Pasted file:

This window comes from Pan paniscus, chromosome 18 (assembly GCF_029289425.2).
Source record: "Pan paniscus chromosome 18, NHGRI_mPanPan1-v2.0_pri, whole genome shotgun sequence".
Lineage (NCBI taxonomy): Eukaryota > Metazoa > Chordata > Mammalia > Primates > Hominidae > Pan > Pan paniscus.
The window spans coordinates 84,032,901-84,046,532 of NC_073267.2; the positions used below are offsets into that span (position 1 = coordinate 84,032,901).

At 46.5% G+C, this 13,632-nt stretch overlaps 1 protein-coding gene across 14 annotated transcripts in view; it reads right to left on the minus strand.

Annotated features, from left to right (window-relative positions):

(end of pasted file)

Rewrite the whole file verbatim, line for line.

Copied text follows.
This window comes from Pan paniscus, chromosome 18 (assembly GCF_029289425.2).
Source record: "Pan paniscus chromosome 18, NHGRI_mPanPan1-v2.0_pri, whole genome shotgun sequence".
Lineage (NCBI taxonomy): Eukaryota > Metazoa > Chordata > Mammalia > Primates > Hominidae > Pan > Pan paniscus.
The window spans coordinates 84,032,901-84,046,532 of NC_073267.2; the positions used below are offsets into that span (position 1 = coordinate 84,032,901).

At 46.5% G+C, this 13,632-nt stretch overlaps 1 protein-coding gene across 14 annotated transcripts in view; it reads right to left on the minus strand.

Annotated features, from left to right (window-relative positions):